Finally let go of that guilt about wasting time
I know you feel it, just like I do! When I’m not doing “all the things” or crossing tons of shit off my never ending list, I feel riddled with guilt and sometimes, even shame. That’s when I ask myself, what can I do to ease the guilt I feel?
Guilt is a normal human emotion, but it keeps us focused on the past. It’s more important for our mental health and well-being to focus on the present. In midlife, one thing that we feel guilty about is wasting time. There are lots of simple things that we can can put into practice to ease these feelings of guilt. Let’s take a look at our guilt and how to LET IT GO!
MY GUILT, CAN YOU RELATE?
All my life, I’ve felt guilt in some form or another. It is normal and can actually be a motivating emotion.
I’ve talked about my struggle with perfectionism, which can be a significant factor in producing feelings of guilt. And, probably the ONE thing that most contributes to my guilt.
Something that makes me sad, when I think back to my youth, is the guilt I felt for not measuring up. Not being the person I thought I should be – the person who was pretty, popular, and perfect. I have, through group and individual therapy, addressed the reasons behind this; but at times, I still need to remind myself to comfort this part of me.
I’d say that the most guilt I’ve experienced – and I think it’s the same for a lot of moms – was (is) the guilt around my parenting. That’s a whole other topic – and I talked about it more in depth in this post: Celebrate Your Uniqueness and Stop Comparing Yourself to Other Moms.
Guilt is to the spirit, what pain is to the body.”
~Elder David A. Bednar
I also feel guilt about:
- Not calling my parents often enough
- Not spending enough time with my kids
- Not being more thoughtful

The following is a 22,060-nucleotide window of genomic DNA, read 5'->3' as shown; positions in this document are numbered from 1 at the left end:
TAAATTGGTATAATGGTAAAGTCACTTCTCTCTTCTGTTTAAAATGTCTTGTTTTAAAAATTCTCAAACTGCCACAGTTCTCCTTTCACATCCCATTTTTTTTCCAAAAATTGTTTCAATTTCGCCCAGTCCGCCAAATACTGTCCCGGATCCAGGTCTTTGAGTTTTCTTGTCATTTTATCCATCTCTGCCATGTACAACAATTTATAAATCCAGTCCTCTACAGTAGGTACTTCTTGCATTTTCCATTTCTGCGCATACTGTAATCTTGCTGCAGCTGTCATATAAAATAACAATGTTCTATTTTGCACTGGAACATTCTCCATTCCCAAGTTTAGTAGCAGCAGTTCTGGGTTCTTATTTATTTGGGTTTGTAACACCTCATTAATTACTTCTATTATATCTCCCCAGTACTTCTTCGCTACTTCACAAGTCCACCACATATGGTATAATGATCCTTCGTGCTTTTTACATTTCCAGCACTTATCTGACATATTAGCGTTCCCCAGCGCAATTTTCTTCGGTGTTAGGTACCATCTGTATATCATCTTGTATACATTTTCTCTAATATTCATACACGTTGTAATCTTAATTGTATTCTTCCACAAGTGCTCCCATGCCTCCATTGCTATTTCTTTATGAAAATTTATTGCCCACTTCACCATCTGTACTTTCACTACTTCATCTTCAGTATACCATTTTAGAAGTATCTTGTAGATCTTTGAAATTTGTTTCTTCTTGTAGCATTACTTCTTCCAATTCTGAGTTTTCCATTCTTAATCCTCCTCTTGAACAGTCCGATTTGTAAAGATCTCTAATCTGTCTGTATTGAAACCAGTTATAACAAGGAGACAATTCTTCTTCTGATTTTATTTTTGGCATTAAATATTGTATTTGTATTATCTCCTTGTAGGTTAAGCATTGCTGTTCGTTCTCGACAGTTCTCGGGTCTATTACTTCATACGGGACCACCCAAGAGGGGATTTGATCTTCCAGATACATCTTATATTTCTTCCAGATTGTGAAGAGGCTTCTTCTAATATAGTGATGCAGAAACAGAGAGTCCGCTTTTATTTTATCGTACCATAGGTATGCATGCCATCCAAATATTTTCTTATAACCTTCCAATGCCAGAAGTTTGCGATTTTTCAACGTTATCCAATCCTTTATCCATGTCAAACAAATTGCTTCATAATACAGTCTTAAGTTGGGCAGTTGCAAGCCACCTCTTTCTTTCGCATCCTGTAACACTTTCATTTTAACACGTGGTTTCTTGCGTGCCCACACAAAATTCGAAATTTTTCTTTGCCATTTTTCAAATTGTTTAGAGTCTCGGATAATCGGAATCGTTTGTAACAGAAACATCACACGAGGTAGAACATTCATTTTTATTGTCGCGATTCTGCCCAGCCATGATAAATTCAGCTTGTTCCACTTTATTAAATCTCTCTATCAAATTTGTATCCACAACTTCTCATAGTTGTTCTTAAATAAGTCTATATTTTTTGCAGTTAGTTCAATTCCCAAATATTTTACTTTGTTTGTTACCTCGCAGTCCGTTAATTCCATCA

- Eating unhealthy crap/eating too much
- Not exercising
- Wasting money
- Wasting TIME…which leads to…
GUILT IN MIDLIFE
Things that I feel guilty about these days are less about comparing myself to others and more about taking advantage of the TIME I have left. When you get to midlife, there can be a sense of urgency about life, and wanting to make the most of the time we have left. That’s why I feel guilty about “wasting time.”
I’m trying to pay attention to how I spend the hours I have. You know, there are only 168 hours in a week! And, although I know I can (and do) accomplish things, organization hasn’t been one of my greatest strengths. I am easily distracted and the whole “shiny object syndrome” adds to my lack of focus.
When I feel “unproductive,” it usually means that other things have happened that took time. Things like:
- Going out to lunch.
- Going shopping.
- Taking a nap or sleeping in late.
- Recovering from a day of physical labor.
- Dealing with a migraine.
- Some other out of the ordinary activity.
I can hear these thoughts going through my mind:
- How will I reach my goals with this blog if I’m not working on it in ALL of my spare time?
- How will my house ever sell if I’m not getting it ready to sell? (I’m not able to pay someone to do all that needs done; super grateful for YouTube and other bloggers who teach this stuff!)
- Why can I never get organized and accomplish more things?
- I’ve spent money on systems to help with organizing and productivity and I’m not even using them!
It’s a lot of negative self talk, combined with downplaying any success or actual achievement.
WHAT IS GUILT – CAN IT BE GOOD?
F. Diane Barth, LCSW, says, “Guilt is a way we have of recognizing that we have not lived up to our own values and standards. At its best, it is an opportunity to acknowledge and rectify mistakes. But often guilt bleeds into shame, and then it becomes another story (Psychology Today).
So, guilt can be both good and bad. If we did something for which we should feel remorseful, then it is appropriate to have guilt. Maybe you snapped at your partner instead of calmly explaining your feelings about something that he/she did. It’s good to have some guilt here, and then admit what happened, take accountability, apologize and move on.
The guilt we feel about ourselves personally, like not measuring up to society’s “standards” of what we “should be” doing at certain points in our lives, which leads to negative self talk, putting ourselves down, and shaming ourselves – not so good. Actually, this can be really unhealthy and counterproductive.
This is the stuff that we need to LET GO!
WHAT MAKES US FEEL GUILTY
There is so much in our lives, the baggage we carry around from years of living life, that can lead to our feelings of guilt and shame. I’ve come to a point in my life where I am able to accept things. It’s not easy and feelings do bubble up about regrets, choices I’ve made, and difficult things that have happened in my life.
And, when I experience these feelings, I am equipped with knowledge and skills that I can rely on to bring me back to a better place – to feel better – to put on the brakes so that I’m not dwelling, ruminating, worrying, or wallowing.
WHAT HAPPENS WHEN WE FEEL GUILTY